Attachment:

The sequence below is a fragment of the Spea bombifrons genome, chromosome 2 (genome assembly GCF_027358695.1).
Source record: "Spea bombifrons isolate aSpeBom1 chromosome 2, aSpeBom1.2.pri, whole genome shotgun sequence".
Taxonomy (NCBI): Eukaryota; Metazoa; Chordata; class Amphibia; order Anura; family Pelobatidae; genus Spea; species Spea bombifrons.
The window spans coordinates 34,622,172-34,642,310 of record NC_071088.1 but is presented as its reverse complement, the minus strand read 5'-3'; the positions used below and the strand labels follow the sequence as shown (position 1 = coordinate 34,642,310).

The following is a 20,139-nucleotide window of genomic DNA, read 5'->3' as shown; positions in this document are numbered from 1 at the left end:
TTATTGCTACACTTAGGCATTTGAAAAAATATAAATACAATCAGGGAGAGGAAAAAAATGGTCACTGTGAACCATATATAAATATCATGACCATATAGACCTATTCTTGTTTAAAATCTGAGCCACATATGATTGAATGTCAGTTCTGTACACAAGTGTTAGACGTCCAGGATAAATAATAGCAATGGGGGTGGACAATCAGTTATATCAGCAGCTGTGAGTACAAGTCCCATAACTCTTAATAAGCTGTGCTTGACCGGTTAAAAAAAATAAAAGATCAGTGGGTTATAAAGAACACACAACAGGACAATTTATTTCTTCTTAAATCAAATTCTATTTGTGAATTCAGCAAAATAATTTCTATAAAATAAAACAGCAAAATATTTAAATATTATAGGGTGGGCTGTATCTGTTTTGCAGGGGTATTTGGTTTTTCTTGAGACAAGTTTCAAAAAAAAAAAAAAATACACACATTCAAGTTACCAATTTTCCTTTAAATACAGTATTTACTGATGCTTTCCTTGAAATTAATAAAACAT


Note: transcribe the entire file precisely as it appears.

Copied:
The sequence below is a fragment of the Spea bombifrons genome, chromosome 2 (genome assembly GCF_027358695.1).
Source record: "Spea bombifrons isolate aSpeBom1 chromosome 2, aSpeBom1.2.pri, whole genome shotgun sequence".
Taxonomy (NCBI): Eukaryota; Metazoa; Chordata; class Amphibia; order Anura; family Pelobatidae; genus Spea; species Spea bombifrons.
The window spans coordinates 34,622,172-34,642,310 of record NC_071088.1 but is presented as its reverse complement, the minus strand read 5'-3'; the positions used below and the strand labels follow the sequence as shown (position 1 = coordinate 34,642,310).

The following is a 20,139-nucleotide window of genomic DNA, read 5'->3' as shown; positions in this document are numbered from 1 at the left end:
TTATTGCTACACTTAGGCATTTGAAAAAATATAAATACAATCAGGGAGAGGAAAAAAATGGTCACTGTGAACCATATATAAATATCATGACCATATAGACCTATTCTTGTTTAAAATCTGAGCCACATATGATTGAATGTCAGTTCTGTACACAAGTGTTAGACGTCCAGGATAAATAATAGCAATGGGGGTGGACAATCAGTTATATCAGCAGCTGTGAGTACAAGTCCCATAACTCTTAATAAGCTGTGCTTGACCGGTTAAAAAAAATAAAAGATCAGTGGGTTATAAAGAACACACAACAGGACAATTTATTTCTTCTTAAATCAAATTCTATTTGTGAATTCAGCAAAATAATTTCTATAAAATAAAACAGCAAAATATTTAAATATTATAGGGTGGGCTGTATCTGTTTTGCAGGGGTATTTGGTTTTTCTTGAGACAAGTTTCAAAAAAAAAAAAAAATACACACATTCAAGTTACCAATTTTCCTTTAAATACAGTATTTACTGATGCTTTCCTTGAAATTAATAAAACAT